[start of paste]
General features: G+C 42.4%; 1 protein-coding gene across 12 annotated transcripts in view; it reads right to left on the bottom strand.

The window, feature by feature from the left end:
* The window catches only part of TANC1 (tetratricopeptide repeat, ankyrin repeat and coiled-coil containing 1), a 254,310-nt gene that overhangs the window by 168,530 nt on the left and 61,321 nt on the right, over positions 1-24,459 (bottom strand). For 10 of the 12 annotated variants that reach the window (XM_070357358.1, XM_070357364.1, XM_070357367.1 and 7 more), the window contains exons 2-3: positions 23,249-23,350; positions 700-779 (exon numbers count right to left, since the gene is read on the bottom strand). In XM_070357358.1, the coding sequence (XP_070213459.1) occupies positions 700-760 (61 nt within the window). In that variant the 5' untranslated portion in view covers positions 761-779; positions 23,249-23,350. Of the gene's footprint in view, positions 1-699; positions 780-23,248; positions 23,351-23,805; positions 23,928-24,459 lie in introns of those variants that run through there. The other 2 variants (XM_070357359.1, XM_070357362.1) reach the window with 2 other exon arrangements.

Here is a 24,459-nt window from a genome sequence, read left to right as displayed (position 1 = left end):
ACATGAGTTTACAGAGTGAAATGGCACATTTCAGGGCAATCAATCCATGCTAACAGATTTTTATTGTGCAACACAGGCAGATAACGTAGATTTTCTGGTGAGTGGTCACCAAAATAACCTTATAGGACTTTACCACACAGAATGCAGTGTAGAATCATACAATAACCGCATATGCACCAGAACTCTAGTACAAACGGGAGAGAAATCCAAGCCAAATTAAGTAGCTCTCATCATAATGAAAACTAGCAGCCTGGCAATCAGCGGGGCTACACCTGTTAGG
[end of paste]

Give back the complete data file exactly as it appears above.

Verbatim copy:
General features: G+C 42.4%; 1 protein-coding gene across 12 annotated transcripts in view; it reads right to left on the bottom strand.

The window, feature by feature from the left end:
* The window catches only part of TANC1 (tetratricopeptide repeat, ankyrin repeat and coiled-coil containing 1), a 254,310-nt gene that overhangs the window by 168,530 nt on the left and 61,321 nt on the right, over positions 1-24,459 (bottom strand). For 10 of the 12 annotated variants that reach the window (XM_070357358.1, XM_070357364.1, XM_070357367.1 and 7 more), the window contains exons 2-3: positions 23,249-23,350; positions 700-779 (exon numbers count right to left, since the gene is read on the bottom strand). In XM_070357358.1, the coding sequence (XP_070213459.1) occupies positions 700-760 (61 nt within the window). In that variant the 5' untranslated portion in view covers positions 761-779; positions 23,249-23,350. Of the gene's footprint in view, positions 1-699; positions 780-23,248; positions 23,351-23,805; positions 23,928-24,459 lie in introns of those variants that run through there. The other 2 variants (XM_070357359.1, XM_070357362.1) reach the window with 2 other exon arrangements.

Here is a 24,459-nt window from a genome sequence, read left to right as displayed (position 1 = left end):
ACATGAGTTTACAGAGTGAAATGGCACATTTCAGGGCAATCAATCCATGCTAACAGATTTTTATTGTGCAACACAGGCAGATAACGTAGATTTTCTGGTGAGTGGTCACCAAAATAACCTTATAGGACTTTACCACACAGAATGCAGTGTAGAATCATACAATAACCGCATATGCACCAGAACTCTAGTACAAACGGGAGAGAAATCCAAGCCAAATTAAGTAGCTCTCATCATAATGAAAACTAGCAGCCTGGCAATCAGCGGGGCTACACCTGTTAGG